How To Identify Target Audience Groups for Your Web Content

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Use Research on Target Audience Groups to Shape Your Web Content

Before you get serious about creating web content for your small business, it’s essential to identify the target audience groups on the Web that you want to reach. Successful communication starts with your intended audience—not with a message that you want to get across. Your message is important too, but if you don’t understand your target audience groups on the Web you won’t be able to give them the web content they want and keep their attention long enough for your message to matter.

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Identifying your target audience groups on the Web and creating specific client personas or profiles will help you understand what your audience’s web content needs, wants, and, more importantly, WHO they are. Developing useful information about your target audience groups on the Web and specific personas requires research and a healthy dose of imagination. If you can start to see the world in ways that make sense to your target audience groups on the Web, current clients, and tomorrow’s customers you’ll be in a much better position to deliver valuable web content and grow your business.

The process of identifying target audience groups on the Web and creating client personas can help you think in terms of your collective audience and specific individuals at the same time. I like to break it down into 4 steps. Today’s post addresses steps 1 & 2.

  1. Describe your target audience groups on the Web in broad terms.
  2. Identify the characteristics of ideal clients who will be the best fit for your services.
  3. Build on what you know about your target audience groups on the Web to create detailed client personas.
  4. Use target audience groups and specific personas to shape your web content.

Be sure to ask yourself how your target web audience groups are similar to or different from your existing clients or customers. You may be shaping your web content to meet the needs of one core group or finding that your current clients don’t care what you do on the web. If that’s the case, you’ll need to identify new target audience groups for the Web.

Web content is a great tool for expanding your audience and reach. Make time to question your operating assumptions about each and every target audience group for your web content, learn from your research, and unleash your creativity along the way.

Describe Your Target Web Audience Groups

First, think in broad terms.

Who are your current clients or customers? Identify the types of people who use your services or products. If you’re just starting a business, who will you serve?

  • Describe your current customers in demographic terms: age, sex, income level, education, geographic area, etc.
  • What motivates them?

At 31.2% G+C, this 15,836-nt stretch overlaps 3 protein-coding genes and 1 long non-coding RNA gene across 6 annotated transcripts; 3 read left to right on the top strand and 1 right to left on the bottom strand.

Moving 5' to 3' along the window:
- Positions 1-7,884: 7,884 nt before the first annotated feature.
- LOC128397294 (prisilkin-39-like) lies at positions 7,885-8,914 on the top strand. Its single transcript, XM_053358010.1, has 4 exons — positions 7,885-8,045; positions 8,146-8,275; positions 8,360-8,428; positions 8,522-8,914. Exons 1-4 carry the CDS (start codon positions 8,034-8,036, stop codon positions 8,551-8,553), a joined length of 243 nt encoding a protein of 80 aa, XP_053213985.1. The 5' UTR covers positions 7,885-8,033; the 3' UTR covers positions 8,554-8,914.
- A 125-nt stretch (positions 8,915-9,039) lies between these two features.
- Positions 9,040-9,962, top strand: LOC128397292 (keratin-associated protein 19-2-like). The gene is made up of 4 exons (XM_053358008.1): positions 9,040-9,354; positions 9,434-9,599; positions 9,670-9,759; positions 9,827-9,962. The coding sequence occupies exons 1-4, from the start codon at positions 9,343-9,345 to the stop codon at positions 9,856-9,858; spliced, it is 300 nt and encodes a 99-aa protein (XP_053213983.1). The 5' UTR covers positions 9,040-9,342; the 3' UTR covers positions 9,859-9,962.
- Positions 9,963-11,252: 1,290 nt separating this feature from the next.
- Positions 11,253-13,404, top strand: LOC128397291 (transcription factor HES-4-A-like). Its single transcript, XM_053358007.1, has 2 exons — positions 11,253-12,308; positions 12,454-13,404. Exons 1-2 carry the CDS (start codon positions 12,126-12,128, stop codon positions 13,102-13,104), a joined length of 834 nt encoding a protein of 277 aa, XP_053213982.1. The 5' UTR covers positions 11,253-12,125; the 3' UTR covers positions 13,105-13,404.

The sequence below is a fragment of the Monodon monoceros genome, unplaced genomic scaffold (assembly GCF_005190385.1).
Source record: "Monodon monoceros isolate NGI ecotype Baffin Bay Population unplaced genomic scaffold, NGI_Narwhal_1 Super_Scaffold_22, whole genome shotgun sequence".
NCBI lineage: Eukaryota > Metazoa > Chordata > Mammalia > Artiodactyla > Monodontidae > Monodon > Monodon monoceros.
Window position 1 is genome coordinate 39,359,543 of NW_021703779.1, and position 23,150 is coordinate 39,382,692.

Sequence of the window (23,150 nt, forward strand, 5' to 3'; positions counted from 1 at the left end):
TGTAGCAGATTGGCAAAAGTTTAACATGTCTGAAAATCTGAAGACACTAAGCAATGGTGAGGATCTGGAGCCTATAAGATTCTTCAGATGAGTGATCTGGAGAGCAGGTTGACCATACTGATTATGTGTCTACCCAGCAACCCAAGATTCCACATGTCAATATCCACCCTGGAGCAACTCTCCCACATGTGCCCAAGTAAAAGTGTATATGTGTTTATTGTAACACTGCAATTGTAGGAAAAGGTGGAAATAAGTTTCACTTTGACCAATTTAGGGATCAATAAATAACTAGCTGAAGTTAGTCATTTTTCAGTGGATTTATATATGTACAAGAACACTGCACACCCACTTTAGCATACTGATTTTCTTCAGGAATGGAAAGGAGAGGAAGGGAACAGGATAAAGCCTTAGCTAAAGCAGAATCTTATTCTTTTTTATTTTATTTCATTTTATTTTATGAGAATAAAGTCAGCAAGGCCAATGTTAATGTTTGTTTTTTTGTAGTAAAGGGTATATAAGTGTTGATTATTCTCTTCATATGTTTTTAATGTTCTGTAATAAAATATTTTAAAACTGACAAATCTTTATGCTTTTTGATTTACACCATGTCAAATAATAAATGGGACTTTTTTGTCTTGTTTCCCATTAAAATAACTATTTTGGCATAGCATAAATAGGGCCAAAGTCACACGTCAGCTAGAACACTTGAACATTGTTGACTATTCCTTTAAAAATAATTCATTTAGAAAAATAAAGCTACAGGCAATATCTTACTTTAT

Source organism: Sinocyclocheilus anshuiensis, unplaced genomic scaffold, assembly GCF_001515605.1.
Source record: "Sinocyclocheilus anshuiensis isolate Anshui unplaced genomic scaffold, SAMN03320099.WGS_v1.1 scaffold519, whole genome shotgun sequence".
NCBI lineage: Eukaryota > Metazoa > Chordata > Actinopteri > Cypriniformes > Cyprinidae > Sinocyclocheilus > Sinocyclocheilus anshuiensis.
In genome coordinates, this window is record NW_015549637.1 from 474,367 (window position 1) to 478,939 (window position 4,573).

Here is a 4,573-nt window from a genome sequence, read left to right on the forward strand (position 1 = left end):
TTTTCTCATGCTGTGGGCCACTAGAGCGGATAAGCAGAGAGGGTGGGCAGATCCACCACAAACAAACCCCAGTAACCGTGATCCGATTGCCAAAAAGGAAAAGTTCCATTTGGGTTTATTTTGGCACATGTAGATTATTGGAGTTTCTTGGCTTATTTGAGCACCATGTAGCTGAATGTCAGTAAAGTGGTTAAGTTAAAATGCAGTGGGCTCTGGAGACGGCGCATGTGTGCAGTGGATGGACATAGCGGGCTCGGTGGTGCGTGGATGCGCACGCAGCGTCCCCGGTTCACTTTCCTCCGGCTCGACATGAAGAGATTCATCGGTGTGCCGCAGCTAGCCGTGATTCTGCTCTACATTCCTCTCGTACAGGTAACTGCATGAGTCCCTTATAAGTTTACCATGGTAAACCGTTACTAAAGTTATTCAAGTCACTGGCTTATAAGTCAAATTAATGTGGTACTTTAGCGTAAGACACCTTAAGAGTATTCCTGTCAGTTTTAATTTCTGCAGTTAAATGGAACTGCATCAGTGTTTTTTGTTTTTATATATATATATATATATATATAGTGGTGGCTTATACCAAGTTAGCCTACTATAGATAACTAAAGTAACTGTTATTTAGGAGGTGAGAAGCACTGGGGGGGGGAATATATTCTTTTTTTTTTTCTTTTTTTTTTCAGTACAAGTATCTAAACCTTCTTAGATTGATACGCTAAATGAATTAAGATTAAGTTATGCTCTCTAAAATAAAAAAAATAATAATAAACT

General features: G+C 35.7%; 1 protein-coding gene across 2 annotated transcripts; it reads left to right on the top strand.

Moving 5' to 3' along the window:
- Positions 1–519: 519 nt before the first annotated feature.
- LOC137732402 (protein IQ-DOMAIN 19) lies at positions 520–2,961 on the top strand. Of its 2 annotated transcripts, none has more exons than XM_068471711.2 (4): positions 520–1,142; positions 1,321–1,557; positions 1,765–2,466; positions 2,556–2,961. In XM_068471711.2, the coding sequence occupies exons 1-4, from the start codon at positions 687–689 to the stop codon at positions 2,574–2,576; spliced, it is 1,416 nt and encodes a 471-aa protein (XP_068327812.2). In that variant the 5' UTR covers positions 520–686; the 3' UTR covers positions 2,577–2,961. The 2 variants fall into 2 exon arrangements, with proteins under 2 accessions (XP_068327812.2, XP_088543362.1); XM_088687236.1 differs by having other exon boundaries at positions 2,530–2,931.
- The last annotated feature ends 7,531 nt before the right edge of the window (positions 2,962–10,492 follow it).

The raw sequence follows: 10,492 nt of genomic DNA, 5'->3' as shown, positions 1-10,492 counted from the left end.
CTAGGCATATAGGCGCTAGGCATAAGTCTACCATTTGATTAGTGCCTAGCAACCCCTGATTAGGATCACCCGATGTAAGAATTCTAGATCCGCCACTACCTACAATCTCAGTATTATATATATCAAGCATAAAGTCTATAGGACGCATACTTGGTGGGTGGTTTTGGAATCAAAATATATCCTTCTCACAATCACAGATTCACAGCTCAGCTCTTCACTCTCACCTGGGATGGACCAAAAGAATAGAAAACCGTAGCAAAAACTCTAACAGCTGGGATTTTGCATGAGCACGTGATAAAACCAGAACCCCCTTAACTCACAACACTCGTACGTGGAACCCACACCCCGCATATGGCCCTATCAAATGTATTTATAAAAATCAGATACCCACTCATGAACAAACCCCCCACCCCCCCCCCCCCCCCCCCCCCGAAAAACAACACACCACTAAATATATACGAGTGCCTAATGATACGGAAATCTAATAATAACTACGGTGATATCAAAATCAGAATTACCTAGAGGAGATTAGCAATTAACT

• What cultural touchstones, interests, or causes do they support or oppose?
  • If your clients are businesses, what characteristics do they share?
  • Do your individual clients tend to share particular personality traits?
  • Why do they choose your services or products over the competition?
  • What makes them willing to invest in your services? What keeps them coming back for more? Is it pricing, level of service, convenience, reputation, etc.
  • How web savvy are they? Do they use the Web to find service providers like you? Or do they rely on personal referrals?
  • How do they benefit from working with your business?
  • What type of content can you provide that would be most useful for them? Information to help make decisions? Improve their practice? General background education? Entertainment?
  • Do they gravitate to certain content formats? Video, written text, audio, etc.?
  • What social networks do they frequent?

If you’re using the Web to reach different target audience groups, use the questions above to describe other types of clients that you’re trying to reach.

OK, that covers your perspective and experience. Now you need to learn what your clients are actually thinking by asking them a version of the same questions. Have some conversations, send out a survey, poll your network, whatever works for your situation.

Where Does Your Target Web Audience Meet Your Business Passion?

Every business has ideal clients—the ones who “get” you and your services or the ones that don’t want to live without your products. Ideal clients share certain characteristics as a group and identifying who you want to work with will also help with shaping your web content.

Take this time to question your own assumptions about what “ideal” means for you and your business. If you provide services that involve intensive client interaction, it’s especially important to identify what you like and don’t like about working with your current clients.

  • Describe your ideal type of client–it may help you to build on your answers to the questions above.
  • Describe the characteristics of some of your best clients. Why are they a good fit for your services?
  • What’s your motivation? Why do you do what you do in business?
  • What do you and  your company have in common with the competition?
  • What sets you and your company apart from competitors?
  • Identify the benefits that your clients will enjoy when they choose to work with your company.
  • Identify the benefits that your company will enjoy when you attract clients who are a good fit.

The Social Web helps small businesses make professionally personal connections with broad target audiences and ideal clients. Creating web content that matters to your audience plays a central role in achieving that overarching goal.

I’ll continue putting the puzzle together in my next post with tips for creating detailed client personas and examples of how to use what you know about your target web audience groups and specific client personas to shape the web content you create.